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Police precepts set to rise in two more forces to fund officers

Police precepts across the country look set to rise across the country to fund officer recruitment.

Two more police and crime commissioners have announced public consultations on increasing the local levy included in council tax to pay for extra officers.

Norfolk’s Police and Crime Commissioner launched a public consultation on plans to recruit extra officers on the same day as Dorset’s policing lead went direct to residents with plans for a £1.25 per month increase.

They follow Surrey which has already begun a series of joint roadshows with its PCC and chief constable to lobby the public for funding to recruit extra officers.

Under government rules, any force that wants to increase its funding has to consult with residents and then get the increase signed off by the police minister.

Due to the general election, forces are facing a double dilemma: they do not know what the local government funding settlement would be – and this traditionally would have been settled before Christmas.

It leaves PCCs having to calculate the potential gap between central government grant and costs generated by operational needs including recruiting extra officers.

There is also no indication as to who the new police minister will be for guidance on whether an increase would be signed off.

Government funding increases are also looking less certain: the Office for Budget Responsibility (OBR) has already warned that government borrowing is running at £20bn higher than previous official estimates.

Dorset’s Police and Crime Commissioner, Martyn Underhill, said: “Dorset Police’s annual funding settlement will be announced later than we would expect this year because of the continued disruption in national politics.

“This means myself and the Chief Constable don’t yet know how much central funding will be provided, and PCCs - who have a legal duty to set a precept every year – have not been told what the limit will be. Although this situation is far from ideal, it is essential that I take a prudent approach and make sure the Force is able to deliver a balanced budget,” he said.

“Rather than rush through this important piece of engagement at a later date, I am basing this year’s survey on what the Force currently requires to make ends meet.”

Norfolk’s Police and Crime Commissioner announced a budget consultation with residents to raise its precept to fund more officers to tackle complex crimes such as child exploitation.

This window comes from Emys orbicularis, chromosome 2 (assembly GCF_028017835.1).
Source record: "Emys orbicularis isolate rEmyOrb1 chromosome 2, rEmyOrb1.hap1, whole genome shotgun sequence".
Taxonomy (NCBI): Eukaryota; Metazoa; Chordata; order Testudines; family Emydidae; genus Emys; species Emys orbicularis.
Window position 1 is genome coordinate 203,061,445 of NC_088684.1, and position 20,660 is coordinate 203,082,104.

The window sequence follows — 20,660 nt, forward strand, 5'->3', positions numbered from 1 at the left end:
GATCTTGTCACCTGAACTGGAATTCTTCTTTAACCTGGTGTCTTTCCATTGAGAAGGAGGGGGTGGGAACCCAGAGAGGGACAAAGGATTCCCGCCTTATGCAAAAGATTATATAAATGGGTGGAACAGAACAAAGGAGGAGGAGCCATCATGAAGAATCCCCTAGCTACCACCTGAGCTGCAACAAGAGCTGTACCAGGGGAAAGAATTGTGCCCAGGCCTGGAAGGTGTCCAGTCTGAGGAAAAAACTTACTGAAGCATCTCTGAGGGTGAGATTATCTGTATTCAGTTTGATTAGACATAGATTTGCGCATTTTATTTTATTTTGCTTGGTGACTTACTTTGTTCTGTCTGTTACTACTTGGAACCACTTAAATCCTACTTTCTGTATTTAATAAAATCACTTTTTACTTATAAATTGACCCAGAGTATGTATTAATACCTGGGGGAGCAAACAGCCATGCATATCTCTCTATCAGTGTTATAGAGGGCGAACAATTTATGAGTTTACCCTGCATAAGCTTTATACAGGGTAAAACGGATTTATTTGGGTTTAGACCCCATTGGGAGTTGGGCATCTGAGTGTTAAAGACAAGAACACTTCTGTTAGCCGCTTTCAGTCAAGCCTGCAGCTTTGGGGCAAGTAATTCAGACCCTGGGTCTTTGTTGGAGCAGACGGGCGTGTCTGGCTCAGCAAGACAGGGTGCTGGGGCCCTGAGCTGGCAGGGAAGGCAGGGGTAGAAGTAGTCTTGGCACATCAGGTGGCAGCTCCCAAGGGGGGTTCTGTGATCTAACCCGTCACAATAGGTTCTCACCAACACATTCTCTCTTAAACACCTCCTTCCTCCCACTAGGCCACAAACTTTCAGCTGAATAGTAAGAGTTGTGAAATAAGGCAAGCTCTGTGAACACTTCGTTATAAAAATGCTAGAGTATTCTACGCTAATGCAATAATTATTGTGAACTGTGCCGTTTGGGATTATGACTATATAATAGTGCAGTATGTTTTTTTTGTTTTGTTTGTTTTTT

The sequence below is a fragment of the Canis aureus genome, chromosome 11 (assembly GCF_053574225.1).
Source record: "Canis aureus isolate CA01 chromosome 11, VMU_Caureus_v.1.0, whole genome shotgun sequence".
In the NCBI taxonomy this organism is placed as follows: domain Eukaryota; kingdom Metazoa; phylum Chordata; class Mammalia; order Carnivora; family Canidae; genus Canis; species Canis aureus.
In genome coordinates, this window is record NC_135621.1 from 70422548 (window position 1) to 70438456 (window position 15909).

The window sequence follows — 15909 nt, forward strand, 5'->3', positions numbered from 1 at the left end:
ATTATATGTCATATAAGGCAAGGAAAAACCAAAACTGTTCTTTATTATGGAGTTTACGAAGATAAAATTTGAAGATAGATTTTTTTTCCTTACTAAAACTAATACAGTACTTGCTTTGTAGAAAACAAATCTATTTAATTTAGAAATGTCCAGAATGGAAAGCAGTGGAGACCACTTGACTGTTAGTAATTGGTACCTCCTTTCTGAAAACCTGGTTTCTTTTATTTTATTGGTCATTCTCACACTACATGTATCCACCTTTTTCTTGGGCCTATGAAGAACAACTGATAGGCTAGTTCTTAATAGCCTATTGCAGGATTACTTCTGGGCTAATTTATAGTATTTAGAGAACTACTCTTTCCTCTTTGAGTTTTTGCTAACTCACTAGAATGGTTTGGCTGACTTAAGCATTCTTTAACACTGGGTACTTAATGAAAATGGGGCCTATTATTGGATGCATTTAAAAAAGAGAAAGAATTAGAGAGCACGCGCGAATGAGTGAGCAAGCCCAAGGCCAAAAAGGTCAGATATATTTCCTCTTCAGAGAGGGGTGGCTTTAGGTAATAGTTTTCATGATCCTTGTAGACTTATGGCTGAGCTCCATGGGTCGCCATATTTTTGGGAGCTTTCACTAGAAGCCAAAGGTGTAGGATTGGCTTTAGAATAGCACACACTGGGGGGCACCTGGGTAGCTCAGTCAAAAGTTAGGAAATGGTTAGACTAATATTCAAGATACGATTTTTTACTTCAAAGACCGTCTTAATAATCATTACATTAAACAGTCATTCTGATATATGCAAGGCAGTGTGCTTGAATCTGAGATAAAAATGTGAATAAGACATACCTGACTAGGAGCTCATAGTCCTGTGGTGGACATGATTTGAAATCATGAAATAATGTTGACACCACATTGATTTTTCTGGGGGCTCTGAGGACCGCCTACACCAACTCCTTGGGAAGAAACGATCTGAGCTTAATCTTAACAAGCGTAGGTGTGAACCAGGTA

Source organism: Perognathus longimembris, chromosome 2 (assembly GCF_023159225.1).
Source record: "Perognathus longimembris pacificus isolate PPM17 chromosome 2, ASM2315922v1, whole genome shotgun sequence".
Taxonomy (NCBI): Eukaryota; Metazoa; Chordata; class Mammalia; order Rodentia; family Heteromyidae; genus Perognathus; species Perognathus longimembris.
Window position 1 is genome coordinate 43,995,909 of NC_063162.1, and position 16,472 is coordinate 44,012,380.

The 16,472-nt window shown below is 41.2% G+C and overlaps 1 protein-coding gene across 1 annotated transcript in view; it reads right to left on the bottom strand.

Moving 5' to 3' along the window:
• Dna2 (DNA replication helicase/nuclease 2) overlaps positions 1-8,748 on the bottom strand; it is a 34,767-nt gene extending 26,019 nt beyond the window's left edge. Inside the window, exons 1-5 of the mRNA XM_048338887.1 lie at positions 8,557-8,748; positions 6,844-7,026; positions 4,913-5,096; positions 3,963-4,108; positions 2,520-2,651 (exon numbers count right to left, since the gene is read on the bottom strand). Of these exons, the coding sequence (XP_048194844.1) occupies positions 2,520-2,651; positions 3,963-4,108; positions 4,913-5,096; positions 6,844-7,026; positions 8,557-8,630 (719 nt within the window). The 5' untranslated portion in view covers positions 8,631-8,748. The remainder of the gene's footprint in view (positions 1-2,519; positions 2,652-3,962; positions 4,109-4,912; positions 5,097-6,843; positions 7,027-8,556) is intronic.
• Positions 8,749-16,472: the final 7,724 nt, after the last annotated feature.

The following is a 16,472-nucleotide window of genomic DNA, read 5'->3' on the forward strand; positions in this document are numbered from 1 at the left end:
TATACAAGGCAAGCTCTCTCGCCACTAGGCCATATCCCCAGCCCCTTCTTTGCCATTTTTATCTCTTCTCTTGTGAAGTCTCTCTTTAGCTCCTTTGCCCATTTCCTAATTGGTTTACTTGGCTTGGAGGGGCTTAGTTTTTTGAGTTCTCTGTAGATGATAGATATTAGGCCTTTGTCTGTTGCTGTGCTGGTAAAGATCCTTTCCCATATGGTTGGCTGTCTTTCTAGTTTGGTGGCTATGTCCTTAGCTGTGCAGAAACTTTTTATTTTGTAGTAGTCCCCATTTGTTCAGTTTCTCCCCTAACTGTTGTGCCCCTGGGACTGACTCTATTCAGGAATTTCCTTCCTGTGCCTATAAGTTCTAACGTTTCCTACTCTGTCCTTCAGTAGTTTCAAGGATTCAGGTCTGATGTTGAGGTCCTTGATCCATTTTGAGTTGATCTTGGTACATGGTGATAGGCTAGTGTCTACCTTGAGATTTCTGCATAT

Lorne Green is asking the public if they would be prepared to pay extra to enable the force to make the “long-term steps” of tackling complex crimes including child exploitation.

Lorne Green said: “Every year, a large majority of the Norfolk public has supported an increase in the police precept to ensure the Norfolk Constabulary can continue to provide a high-quality service.

“Based on the needs set out by the Chief Constable for Norfolk, and with the support of residents, I have previously continued to raise the police precept to invest in a number of areas identified as priorities by the Norfolk public.”

He explained why the force would need more officers and resources than could be provided through the central government grant.

“Looking forward to the next five years, the risks in our communities and the pressures on Norfolk Constabulary will continue to be very challenging for the police and the Office of the Police and Crime Commissioner for Norfolk (OPCCN),” he said.

“The increase in some of the most abhorrent and harmful crimes, including domestic abuse, sex offences, child sexual abuse and child sexual exploitation, has also left officers undertaking complex investigations on a frequent basis. This fundamentally changes how the police need to do their business and long-term steps to make our communities and future generations more resilient are necessary.”

Dorset’s Police and Crime Commissioner was more specific; asking residents to pay the equivalent of an extra £1.25 per month for a Band D property to enable the force to recruit 50 new officers.

Mr Underhill said further efficiency savings were needed while meeting service demands and provide support for the new recruits promised by the government.

He added: “In order that the Force can not only maintain that service, but also enhance it with new officers, additional funding is required and I fear this will not come from central government when the settlements are announced.

“I know many families in Dorset are struggling, and I remain immensely frustrated that the financial burden for policing appears to be getting passed to local taxpayers once again. I will continue to demand a fairer settlement for Dorset Police, which remains one of the lowest funded forces in the country.”

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